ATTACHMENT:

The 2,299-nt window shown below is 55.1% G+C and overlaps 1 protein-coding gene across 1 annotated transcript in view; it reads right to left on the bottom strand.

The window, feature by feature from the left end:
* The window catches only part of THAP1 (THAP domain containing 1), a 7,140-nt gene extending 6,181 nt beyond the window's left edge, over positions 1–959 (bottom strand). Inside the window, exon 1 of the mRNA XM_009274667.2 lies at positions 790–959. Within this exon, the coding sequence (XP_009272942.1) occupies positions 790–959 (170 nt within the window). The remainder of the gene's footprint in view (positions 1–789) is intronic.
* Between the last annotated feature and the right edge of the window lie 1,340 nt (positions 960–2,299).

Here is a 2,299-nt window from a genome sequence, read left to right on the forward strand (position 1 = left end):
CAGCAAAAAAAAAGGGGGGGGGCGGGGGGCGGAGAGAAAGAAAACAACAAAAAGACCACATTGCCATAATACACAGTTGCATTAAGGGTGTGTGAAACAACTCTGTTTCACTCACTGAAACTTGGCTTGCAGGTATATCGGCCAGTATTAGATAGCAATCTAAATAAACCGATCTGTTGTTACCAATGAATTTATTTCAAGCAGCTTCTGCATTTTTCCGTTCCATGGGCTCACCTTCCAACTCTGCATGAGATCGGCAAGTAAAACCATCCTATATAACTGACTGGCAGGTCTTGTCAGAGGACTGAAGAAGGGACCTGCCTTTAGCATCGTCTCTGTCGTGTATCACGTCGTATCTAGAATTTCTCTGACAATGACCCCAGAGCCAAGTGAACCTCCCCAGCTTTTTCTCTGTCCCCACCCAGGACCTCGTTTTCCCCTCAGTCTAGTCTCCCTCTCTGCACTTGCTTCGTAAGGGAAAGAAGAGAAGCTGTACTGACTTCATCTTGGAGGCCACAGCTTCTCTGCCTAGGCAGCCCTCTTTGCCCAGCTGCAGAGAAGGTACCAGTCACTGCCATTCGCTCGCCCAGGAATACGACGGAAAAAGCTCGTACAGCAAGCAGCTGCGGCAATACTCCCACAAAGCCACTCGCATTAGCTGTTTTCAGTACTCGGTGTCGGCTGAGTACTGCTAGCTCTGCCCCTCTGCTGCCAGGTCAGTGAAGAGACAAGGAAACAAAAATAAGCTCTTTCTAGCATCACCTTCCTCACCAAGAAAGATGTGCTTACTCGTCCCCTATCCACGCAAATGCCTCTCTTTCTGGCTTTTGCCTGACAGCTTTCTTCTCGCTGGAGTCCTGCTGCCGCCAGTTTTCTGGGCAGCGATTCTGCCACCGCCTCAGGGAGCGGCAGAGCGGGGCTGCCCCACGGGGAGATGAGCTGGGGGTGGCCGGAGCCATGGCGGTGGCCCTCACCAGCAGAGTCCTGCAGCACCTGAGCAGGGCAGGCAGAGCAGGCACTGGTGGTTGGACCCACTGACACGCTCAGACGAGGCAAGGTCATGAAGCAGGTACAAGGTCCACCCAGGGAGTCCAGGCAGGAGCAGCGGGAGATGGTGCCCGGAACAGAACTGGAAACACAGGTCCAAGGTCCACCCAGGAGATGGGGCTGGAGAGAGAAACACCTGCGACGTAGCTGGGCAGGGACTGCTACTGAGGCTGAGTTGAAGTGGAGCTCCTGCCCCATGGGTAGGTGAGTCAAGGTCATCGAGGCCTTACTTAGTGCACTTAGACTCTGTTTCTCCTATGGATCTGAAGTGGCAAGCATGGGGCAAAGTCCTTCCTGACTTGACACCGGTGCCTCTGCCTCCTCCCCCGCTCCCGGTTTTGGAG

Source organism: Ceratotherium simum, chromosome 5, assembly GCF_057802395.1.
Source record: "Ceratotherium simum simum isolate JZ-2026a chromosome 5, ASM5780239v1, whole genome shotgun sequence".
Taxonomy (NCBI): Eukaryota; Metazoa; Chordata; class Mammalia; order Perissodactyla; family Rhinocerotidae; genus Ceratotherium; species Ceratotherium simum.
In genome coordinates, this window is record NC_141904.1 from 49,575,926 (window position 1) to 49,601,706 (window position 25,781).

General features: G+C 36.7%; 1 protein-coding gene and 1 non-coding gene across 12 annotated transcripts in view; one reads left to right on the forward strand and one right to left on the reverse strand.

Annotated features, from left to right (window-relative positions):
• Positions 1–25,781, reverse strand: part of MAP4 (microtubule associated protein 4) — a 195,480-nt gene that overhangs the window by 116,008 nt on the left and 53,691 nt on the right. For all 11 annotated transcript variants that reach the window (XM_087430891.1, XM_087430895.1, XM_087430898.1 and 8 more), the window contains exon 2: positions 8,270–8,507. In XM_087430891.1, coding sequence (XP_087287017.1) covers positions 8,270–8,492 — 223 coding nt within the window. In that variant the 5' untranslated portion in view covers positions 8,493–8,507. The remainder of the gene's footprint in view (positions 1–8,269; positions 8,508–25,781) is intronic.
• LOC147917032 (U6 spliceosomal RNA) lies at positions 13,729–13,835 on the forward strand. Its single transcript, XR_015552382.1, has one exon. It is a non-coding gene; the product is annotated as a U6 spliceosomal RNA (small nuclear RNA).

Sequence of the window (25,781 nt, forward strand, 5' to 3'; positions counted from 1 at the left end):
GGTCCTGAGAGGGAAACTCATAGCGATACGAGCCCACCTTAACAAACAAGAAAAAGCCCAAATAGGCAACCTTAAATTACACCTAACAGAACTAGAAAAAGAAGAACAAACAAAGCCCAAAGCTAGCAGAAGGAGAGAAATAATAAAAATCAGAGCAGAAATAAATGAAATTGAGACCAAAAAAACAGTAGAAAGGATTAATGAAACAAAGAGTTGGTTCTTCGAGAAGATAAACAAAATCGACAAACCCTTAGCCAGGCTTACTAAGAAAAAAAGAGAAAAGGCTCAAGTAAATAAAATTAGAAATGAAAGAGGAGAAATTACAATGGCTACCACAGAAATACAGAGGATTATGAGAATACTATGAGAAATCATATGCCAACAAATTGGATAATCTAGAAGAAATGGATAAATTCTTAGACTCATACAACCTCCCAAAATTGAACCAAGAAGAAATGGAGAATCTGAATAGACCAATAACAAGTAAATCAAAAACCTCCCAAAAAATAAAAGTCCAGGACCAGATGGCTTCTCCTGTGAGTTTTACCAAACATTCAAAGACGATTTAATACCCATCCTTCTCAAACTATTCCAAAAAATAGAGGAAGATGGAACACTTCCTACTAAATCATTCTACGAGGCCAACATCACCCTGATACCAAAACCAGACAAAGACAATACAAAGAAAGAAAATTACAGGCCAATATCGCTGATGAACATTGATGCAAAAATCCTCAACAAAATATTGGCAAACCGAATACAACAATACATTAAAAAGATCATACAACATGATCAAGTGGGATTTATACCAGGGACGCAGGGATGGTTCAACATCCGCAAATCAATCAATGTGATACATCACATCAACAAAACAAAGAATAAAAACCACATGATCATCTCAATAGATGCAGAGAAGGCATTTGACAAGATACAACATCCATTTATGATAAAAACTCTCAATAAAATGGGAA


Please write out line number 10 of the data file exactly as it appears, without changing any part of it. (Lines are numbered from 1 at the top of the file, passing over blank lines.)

In genome coordinates, this window is record NC_141904.1 from 49,575,926 (window position 1) to 49,601,706 (window position 25,781).